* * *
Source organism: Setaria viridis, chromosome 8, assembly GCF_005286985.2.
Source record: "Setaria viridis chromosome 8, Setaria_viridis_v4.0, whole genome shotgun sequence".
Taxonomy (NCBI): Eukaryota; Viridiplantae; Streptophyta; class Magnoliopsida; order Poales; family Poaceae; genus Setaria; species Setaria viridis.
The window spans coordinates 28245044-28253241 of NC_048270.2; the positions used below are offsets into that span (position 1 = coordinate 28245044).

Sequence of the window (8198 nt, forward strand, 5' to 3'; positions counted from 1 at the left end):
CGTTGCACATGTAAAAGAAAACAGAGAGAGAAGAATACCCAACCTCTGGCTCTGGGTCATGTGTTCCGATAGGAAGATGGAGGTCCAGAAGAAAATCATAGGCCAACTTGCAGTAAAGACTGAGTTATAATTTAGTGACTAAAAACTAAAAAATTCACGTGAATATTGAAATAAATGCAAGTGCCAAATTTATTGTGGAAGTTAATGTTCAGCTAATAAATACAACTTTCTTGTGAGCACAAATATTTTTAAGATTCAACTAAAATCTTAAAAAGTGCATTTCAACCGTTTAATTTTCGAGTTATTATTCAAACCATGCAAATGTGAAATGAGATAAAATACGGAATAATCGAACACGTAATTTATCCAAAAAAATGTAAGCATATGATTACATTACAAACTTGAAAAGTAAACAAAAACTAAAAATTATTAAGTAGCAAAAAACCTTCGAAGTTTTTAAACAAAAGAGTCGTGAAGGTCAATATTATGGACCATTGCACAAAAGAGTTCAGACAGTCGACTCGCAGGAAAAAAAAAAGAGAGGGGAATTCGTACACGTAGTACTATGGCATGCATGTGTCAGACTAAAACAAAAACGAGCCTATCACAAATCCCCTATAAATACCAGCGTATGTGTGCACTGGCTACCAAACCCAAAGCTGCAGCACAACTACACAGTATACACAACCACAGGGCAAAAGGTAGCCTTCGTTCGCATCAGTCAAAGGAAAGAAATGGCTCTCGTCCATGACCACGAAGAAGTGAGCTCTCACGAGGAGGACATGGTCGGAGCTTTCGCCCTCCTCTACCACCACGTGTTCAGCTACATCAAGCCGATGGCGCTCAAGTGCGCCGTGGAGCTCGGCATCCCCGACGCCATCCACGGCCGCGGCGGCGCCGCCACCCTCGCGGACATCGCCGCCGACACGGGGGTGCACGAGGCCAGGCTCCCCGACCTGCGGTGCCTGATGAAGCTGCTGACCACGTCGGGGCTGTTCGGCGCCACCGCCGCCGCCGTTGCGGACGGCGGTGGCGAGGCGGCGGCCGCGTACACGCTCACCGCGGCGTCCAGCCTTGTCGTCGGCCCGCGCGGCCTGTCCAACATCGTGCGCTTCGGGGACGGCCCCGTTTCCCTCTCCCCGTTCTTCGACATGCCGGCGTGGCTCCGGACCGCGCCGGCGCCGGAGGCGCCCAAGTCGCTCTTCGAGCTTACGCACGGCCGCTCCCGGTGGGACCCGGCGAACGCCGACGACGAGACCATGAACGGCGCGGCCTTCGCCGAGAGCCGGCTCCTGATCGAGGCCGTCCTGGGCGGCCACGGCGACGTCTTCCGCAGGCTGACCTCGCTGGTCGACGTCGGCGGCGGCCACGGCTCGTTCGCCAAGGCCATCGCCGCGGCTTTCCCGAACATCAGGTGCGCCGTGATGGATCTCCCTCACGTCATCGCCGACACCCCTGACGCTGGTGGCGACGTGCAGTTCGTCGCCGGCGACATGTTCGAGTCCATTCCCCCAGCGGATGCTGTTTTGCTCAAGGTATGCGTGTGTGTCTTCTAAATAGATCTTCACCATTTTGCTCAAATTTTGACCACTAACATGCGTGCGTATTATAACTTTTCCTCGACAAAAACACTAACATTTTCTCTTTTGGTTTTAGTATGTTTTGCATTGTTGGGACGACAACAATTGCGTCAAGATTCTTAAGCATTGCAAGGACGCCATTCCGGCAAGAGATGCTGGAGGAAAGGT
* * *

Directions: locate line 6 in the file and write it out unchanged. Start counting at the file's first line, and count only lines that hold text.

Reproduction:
CGTTGCACATGTAAAAGAAAACAGAGAGAGAAGAATACCCAACCTCTGGCTCTGGGTCATGTGTTCCGATAGGAAGATGGAGGTCCAGAAGAAAATCATAGGCCAACTTGCAGTAAAGACTGAGTTATAATTTAGTGACTAAAAACTAAAAAATTCACGTGAATATTGAAATAAATGCAAGTGCCAAATTTATTGTGGAAGTTAATGTTCAGCTAATAAATACAACTTTCTTGTGAGCACAAATATTTTTAAGATTCAACTAAAATCTTAAAAAGTGCATTTCAACCGTTTAATTTTCGAGTTATTATTCAAACCATGCAAATGTGAAATGAGATAAAATACGGAATAATCGAACACGTAATTTATCCAAAAAAATGTAAGCATATGATTACATTACAAACTTGAAAAGTAAACAAAAACTAAAAATTATTAAGTAGCAAAAAACCTTCGAAGTTTTTAAACAAAAGAGTCGTGAAGGTCAATATTATGGACCATTGCACAAAAGAGTTCAGACAGTCGACTCGCAGGAAAAAAAAAAGAGAGGGGAATTCGTACACGTAGTACTATGGCATGCATGTGTCAGACTAAAACAAAAACGAGCCTATCACAAATCCCCTATAAATACCAGCGTATGTGTGCACTGGCTACCAAACCCAAAGCTGCAGCACAACTACACAGTATACACAACCACAGGGCAAAAGGTAGCCTTCGTTCGCATCAGTCAAAGGAAAGAAATGGCTCTCGTCCATGACCACGAAGAAGTGAGCTCTCACGAGGAGGACATGGTCGGAGCTTTCGCCCTCCTCTACCACCACGTGTTCAGCTACATCAAGCCGATGGCGCTCAAGTGCGCCGTGGAGCTCGGCATCCCCGACGCCATCCACGGCCGCGGCGGCGCCGCCACCCTCGCGGACATCGCCGCCGACACGGGGGTGCACGAGGCCAGGCTCCCCGACCTGCGGTGCCTGATGAAGCTGCTGACCACGTCGGGGCTGTTCGGCGCCACCGCCGCCGCCGTTGCGGACGGCGGTGGCGAGGCGGCGGCCGCGTACACGCTCACCGCGGCGTCCAGCCTTGTCGTCGGCCCGCGCGGCCTGTCCAACATCGTGCGCTTCGGGGACGGCCCCGTTTCCCTCTCCCCGTTCTTCGACATGCCGGCGTGGCTCCGGACCGCGCCGGCGCCGGAGGCGCCCAAGTCGCTCTTCGAGCTTACGCACGGCCGCTCCCGGTGGGACCCGGCGAACGCCGACGACGAGACCATGAACGGCGCGGCCTTCGCCGAGAGCCGGCTCCTGATCGAGGCCGTCCTGGGCGGCCACGGCGACGTCTTCCGCAGGCTGACCTCGCTGGTCGACGTCGGCGGCGGCCACGGCTCGTTCGCCAAGGCCATCGCCGCGGCTTTCCCGAACATCAGGTGCGCCGTGATGGATCTCCCTCACGTCATCGCCGACACCCCTGACGCTGGTGGCGACGTGCAGTTCGTCGCCGGCGACATGTTCGAGTCCATTCCCCCAGCGGATGCTGTTTTGCTCAAGGTATGCGTGTGTGTCTTCTAAATAGATCTTCACCATTTTGCTCAAATTTTGACCACTAACATGCGTGCGTATTATAACTTTTCCTCGACAAAAACACTAACATTTTCTCTTTTGGTTTTAGTATGTTTTGCATTGTTGGGACGACAACAATTGCGTCAAGATTCTTAAGCATTGCAAGGACGCCATTCCGGCAAGAGATGCTGGAGGAAAGGT